Read More

REVIEW: The Reason I Jump [2021]

Have a nice trip through our world. There’s no better advocate for you than you. You grasp what you’re going through. You comprehend your needs and desires. You feel the animosity and fear radiating off of those surrounding you because of their ingrained ignorance rather than your potential danger. The tragedy, however, is that we aren’t all equipped to serve that role for ourselves. We often need others to beat the drum on our behalf and work towards finding our truth. But as we’ve seen through the autistic community this…

Read More

REVIEW: Bloody Nose, Empty Pockets [2020]

This place sucked anyways. If ever there’s a case to stop singling documentaries out as a different entity when compared to fictional narratives, Bill Ross IV and Turner Ross‘ Bloody Nose, Empty Pockets is a prime contender. Despite categorization that started at Sundance (much to the filmmakers’ own surprise), plenty of viewers have been quick to refute its place under the “documentary” banner because it doesn’t uphold their idea of journalistic (investigative, editorialized, or vérité) documentation. They’re correct. But just as many are throwing their weight to uphold the designation…

Read More

REVIEW: Boys State [2020]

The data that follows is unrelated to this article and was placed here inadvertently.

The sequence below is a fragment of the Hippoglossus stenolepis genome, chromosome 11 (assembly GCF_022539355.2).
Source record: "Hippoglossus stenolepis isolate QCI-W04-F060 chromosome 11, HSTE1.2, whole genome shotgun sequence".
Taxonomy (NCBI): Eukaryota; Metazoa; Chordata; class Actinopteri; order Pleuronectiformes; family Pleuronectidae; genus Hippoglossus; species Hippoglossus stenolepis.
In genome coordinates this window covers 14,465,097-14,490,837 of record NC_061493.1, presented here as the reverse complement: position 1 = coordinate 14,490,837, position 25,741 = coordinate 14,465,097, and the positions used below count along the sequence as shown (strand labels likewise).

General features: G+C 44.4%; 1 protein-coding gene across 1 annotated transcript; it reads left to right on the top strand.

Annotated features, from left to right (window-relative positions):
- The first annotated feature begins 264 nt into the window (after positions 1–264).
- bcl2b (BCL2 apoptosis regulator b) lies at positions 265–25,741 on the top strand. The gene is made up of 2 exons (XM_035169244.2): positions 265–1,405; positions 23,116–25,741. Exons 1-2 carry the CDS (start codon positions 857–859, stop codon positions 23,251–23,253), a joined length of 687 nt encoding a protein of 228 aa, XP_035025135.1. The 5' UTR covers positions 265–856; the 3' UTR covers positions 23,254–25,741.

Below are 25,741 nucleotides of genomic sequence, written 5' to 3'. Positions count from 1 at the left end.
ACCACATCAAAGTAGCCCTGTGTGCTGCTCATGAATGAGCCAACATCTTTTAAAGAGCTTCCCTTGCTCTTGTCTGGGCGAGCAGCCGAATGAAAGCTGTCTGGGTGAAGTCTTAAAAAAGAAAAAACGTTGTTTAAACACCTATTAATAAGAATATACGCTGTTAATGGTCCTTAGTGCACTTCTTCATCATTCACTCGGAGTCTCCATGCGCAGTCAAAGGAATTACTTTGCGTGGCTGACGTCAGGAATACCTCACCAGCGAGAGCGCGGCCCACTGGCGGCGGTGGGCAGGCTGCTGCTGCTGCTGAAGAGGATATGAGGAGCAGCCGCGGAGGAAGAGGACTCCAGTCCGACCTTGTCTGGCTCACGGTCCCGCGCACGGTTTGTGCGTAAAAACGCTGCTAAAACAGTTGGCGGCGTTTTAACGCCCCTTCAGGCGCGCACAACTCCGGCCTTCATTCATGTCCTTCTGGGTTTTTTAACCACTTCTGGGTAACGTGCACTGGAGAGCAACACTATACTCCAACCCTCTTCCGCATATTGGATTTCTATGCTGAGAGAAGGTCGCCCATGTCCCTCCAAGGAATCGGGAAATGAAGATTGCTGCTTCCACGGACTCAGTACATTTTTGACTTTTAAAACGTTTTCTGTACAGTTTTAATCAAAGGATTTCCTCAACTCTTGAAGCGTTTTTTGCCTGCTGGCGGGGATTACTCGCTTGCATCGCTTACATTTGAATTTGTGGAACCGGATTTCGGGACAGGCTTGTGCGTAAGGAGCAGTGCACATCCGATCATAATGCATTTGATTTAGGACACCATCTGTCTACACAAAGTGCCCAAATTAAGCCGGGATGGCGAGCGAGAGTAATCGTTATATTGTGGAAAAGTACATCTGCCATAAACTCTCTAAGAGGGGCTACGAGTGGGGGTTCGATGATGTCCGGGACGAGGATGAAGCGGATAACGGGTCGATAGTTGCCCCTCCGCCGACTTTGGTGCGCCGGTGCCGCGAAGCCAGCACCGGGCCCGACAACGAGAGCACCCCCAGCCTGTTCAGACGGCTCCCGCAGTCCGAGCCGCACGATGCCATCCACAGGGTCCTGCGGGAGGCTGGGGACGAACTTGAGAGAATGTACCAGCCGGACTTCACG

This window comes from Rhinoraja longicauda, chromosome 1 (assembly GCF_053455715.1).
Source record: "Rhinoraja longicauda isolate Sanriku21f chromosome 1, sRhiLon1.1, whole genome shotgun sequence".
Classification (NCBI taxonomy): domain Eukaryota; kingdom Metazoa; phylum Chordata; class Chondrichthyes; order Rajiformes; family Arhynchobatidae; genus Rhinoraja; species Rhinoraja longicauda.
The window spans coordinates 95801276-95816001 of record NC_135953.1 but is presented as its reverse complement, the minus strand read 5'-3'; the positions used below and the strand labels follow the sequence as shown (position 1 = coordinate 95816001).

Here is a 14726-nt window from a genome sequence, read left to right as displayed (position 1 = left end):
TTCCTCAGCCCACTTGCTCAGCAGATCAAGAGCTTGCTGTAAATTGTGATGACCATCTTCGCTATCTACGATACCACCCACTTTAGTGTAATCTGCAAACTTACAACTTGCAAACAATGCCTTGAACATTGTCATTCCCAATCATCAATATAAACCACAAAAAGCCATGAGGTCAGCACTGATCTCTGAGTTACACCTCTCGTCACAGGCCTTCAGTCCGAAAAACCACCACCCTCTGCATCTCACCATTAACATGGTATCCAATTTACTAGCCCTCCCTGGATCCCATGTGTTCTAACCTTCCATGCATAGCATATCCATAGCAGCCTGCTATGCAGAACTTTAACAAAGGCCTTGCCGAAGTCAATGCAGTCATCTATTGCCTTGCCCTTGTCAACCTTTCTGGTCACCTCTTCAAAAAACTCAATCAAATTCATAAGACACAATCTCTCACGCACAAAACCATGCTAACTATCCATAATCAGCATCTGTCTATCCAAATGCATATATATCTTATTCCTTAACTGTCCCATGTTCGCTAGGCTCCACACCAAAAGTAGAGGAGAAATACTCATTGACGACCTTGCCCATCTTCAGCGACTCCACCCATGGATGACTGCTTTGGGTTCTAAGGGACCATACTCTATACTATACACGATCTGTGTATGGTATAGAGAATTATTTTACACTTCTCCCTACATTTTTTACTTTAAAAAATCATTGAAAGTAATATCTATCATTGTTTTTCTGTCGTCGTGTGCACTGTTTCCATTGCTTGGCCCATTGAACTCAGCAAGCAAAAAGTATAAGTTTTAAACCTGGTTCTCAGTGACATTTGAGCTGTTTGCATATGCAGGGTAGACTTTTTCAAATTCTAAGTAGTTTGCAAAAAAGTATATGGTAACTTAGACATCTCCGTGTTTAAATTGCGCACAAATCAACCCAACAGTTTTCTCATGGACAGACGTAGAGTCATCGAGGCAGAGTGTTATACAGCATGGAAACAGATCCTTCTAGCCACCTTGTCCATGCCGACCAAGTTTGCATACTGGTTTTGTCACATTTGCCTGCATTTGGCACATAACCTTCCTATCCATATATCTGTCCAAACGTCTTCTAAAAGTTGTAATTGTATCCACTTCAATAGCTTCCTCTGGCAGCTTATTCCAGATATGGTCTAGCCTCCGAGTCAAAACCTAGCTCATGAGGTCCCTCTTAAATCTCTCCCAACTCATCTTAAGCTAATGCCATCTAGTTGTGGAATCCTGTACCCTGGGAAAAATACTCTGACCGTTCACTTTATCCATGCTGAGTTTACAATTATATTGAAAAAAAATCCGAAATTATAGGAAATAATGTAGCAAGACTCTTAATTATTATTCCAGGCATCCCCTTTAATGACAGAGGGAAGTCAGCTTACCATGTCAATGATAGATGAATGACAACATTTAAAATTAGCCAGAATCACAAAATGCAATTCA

You play to win. Directors Amanda McBaine and Jesse Moss couldn’t have asked for a better result when they decided to film the 2018 Texas Boys State event in Austin. With the randomly selected Nationalists party voting René Otero (a POC liberal hoping to engage with the conservative majority by holding true to fairness and debate) as their State Party Chairman and the Federalists electing Ben Feinstein (a double-amputee and self-proclaimed “hype man” willing to fight dirty in order to win) as theirs, we’re more or less given a reductive…

Read More

REVIEW: Dick Johnson is Dead [2020]

I’ve always wanted to be in the movies. A steady stream of phone calls about Dick Johnson‘s growing forgetfulness eventually forced his daughter to admit a sad truth: it wasn’t safe for him to continue living alone. Anyone who’s seen Kirsten Johnson‘s previous documentary Cameraperson knows this reality will hit even harder considering she’s gone through similar circumstances before. It’s only been seven years since her mother Katie Jo passed away after a long bout with Alzheimer’s, so to turn around and have to watch her father suffer from dementia…

Read More

REVIEW: The Dissident [2020]

Say your word and walk away. Saudi journalist Jamal Khashoggi was a known commodity in the world of international news so it was no surprise when word of his disappearance, presumed death, and confirmed assassination grabbed universal attention. So many questions swirled around the incident from its setting (his country’s consulate in Turkey), involvement of Saudi Crown Prince Mohammed bin Salman himself, and a seemingly global indifference towards achieving actual justice in lieu of kowtowing to the economic importance of a nation with seventeen percent of the Earth’s petroleum reserves.…

Read More